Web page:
Friday, 28 February 2014

New Union Jack

On September 18 this year the Scottish people will have a chance to become an independent country. But one of the most important facts has been forgotten - they are part of the Union Jack.

At present the Union Jack flag representing the United Kingdom is a combination of:
  • The St. George Cross - England
  • The St. Andrew Cross - Scotland
  • The St. Patrick Cross - Ireland
If Scotland decides to become an independent country surely they will fly the Scottish flag and the United Kingdom should remove the St. Andrew Cross sections from the flag.

But now is the opportunity for Wales to jump in and get in on the action. And get the St. David Cross featured on the Union Jack. Take the blue of Scotland out and replace it with black from the St. David Cross.

Some will say, why not just remove the blue and leave it as is? You could but in all fairness to Wales it is about time they got in on the act.

The United Kingdom doesn't actually rule Ireland, it is an independent country. The United Kingdom only has Northern Ireland. Northern Ireland is 5,345 square miles and Wales is 8,022 square miles (both figures obtained from Wikipedia). The population of Northern Ireland is 1.81 million people whereas the population of Wales is 3.06 million people (once again figures from Wikipedia).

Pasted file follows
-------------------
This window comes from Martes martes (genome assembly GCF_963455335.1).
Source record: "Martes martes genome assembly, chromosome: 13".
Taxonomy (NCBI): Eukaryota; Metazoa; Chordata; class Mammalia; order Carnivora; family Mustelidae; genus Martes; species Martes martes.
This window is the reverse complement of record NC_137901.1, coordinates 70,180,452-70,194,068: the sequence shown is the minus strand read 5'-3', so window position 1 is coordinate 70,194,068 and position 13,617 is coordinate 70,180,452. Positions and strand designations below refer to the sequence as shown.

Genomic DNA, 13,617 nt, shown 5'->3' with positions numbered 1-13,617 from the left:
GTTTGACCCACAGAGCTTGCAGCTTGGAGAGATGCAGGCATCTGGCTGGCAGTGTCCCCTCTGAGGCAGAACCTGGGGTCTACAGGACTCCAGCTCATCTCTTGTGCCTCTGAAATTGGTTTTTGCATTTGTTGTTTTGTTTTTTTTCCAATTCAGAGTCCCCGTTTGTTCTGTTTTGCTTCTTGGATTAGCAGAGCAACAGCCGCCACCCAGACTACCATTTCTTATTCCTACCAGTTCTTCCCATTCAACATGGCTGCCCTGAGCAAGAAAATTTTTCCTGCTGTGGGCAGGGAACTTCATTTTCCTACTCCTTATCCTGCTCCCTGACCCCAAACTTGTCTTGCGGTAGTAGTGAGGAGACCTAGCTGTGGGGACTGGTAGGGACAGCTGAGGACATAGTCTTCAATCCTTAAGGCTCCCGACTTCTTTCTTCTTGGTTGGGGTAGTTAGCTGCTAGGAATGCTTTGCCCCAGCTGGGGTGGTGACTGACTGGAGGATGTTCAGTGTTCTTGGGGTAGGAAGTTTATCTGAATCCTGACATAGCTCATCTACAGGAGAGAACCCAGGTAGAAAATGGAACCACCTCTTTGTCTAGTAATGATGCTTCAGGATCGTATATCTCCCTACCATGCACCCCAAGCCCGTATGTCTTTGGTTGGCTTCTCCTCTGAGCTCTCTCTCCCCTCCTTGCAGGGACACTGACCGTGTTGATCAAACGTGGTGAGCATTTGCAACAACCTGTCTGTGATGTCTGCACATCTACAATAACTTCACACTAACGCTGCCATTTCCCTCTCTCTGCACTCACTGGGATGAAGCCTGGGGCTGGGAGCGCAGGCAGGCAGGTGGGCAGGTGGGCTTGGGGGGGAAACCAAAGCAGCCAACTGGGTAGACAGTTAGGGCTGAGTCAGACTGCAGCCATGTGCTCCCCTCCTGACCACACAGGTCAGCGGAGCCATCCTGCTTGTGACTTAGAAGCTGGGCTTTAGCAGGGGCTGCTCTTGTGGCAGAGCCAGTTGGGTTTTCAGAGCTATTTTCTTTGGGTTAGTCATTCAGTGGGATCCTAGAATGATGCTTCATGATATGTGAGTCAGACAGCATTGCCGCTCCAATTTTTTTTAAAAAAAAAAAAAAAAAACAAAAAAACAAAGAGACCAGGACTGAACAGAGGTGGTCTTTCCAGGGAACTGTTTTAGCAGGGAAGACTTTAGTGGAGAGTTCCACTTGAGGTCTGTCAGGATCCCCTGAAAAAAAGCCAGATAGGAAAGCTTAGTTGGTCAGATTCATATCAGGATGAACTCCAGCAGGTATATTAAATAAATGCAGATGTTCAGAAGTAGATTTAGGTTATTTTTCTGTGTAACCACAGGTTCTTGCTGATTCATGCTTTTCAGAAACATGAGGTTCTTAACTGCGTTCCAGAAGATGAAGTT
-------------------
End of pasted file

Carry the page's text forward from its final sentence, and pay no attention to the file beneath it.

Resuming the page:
With Wales being larger than Northern Ireland and having more people it stands to reason that they should be represented on the Union Jack. So if Scotland become independent it is the perfect opportunity to switch the blue to black; and include Wales who remain with England on the Union Jack.

Union Jack - With Wales Represented

But there is one problem. All the countries that have the Union Jack as part of their flag will need to change too - such as Fiji, Australia and New Zealand.

It is just a thought.

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